Living in The Netherlands and with kids at Dutch school, we enjoy a low-key version of Sinterklaas too. My favourite part is Pakjesavond. It translates to “present evening” but as the gifts are usually a bit of fun and limited to a budget of €5 or €10, it mostly comes down to creativity.
The first year we lived in the Netherlands, we were invited to another family’s house to celebrate together. We thought it was such a kind gesture that we have done the same since, inviting newcomers to Amsterdam to join in our little celebration.
The night of 5 December is when young children would get a knock on the door and there would be a sack of presents for them. Our kids received a Dutch book and a board game to share and they thought that was fun.
Now we enjoy the Dutch ritual of “surprise maken” – making surprise presents. The idea is to buy a small present but then disguise it as something else. We’ve made a camera and hidden inside some chocolate for dad; we’ve made Eiffel Towers and croissants for French friends and hidden their present inside. It is a lot of silly fun.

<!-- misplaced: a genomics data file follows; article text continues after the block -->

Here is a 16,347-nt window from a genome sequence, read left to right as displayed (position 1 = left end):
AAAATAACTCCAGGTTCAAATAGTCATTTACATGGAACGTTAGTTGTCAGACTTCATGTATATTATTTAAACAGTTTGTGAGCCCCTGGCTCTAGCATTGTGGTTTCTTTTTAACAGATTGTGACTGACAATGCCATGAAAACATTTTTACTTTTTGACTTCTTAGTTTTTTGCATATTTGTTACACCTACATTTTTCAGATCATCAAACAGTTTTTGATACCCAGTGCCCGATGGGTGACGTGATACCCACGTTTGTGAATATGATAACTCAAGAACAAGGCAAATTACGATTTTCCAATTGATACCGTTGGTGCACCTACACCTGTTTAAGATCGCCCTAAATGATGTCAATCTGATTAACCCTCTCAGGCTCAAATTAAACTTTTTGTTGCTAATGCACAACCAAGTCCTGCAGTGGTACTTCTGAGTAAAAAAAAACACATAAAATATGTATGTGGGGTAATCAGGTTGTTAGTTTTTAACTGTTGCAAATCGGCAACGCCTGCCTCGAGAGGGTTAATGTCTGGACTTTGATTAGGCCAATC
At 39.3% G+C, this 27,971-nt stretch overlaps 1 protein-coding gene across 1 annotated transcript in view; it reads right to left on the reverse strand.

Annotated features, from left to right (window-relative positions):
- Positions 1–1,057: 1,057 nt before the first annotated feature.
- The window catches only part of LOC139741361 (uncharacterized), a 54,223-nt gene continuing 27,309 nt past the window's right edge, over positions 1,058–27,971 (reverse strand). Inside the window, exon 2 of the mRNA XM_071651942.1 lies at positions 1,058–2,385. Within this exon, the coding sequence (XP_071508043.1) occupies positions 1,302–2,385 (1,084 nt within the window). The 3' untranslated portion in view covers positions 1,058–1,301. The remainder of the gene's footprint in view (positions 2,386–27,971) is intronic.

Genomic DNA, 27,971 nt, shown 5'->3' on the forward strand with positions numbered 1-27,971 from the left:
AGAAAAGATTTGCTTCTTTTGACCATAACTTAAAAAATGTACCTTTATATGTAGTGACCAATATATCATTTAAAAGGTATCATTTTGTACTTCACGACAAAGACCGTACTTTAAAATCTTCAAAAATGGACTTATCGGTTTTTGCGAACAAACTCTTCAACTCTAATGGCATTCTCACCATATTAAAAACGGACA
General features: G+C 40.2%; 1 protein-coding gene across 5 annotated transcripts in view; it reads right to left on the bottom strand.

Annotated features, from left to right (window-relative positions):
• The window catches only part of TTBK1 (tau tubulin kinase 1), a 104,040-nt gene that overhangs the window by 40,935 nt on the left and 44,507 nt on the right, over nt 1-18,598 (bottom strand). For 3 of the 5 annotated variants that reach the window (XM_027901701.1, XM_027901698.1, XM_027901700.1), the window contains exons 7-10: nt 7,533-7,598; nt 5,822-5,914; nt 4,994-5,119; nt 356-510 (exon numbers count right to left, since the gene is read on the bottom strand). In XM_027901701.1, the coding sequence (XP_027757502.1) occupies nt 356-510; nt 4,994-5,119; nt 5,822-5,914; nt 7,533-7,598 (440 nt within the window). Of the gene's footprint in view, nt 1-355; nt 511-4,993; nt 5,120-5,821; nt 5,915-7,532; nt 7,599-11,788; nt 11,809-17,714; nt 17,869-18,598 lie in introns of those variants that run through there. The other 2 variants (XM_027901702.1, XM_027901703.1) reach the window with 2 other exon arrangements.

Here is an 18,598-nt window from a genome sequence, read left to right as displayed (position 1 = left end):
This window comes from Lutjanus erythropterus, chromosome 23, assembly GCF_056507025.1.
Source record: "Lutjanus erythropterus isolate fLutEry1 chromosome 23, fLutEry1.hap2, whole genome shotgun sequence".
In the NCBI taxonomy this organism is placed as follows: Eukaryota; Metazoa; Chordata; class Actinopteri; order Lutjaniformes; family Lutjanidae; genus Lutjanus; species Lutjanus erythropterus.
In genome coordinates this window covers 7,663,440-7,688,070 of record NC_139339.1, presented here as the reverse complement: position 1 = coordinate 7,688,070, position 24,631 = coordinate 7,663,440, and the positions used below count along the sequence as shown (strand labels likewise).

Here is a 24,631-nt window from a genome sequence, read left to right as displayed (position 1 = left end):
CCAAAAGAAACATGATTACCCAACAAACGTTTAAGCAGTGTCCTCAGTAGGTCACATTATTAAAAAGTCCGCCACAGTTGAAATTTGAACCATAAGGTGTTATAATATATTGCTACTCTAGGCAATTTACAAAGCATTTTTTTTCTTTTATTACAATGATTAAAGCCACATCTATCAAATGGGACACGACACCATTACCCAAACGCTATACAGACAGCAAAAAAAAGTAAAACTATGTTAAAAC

Here is Oliver with a giant “surprise” sushi with a little present tucked inside. That’s real rice stuck on top!
4. Christmas Day traditions
For us, this is the main celebration of the festive season. The main focus is on a super tasty lunch with things we love like Yorkshire puddings and some chocolate pudding. The smells in the house are unique to this time of year and it’s so fun to dress up a little and eat Christmas lunch together.
The kids open presents from family after lunch, then a late afternoon walk. And then the rest of the day we are pretty mellow.
I find this time of year so enjoyable with my family. I love that friends weave in and out of these festivities too, but each year I try to keep it simpler and simpler. And enjoy it more and more.
You can of course create rituals at any time of year, for example, for the changing seasons, birthdays, Mother’s Day and Father’s Day.
I’m hoping my kids are treasuring these rituals we have created too. I can’t wait to hear all about yours.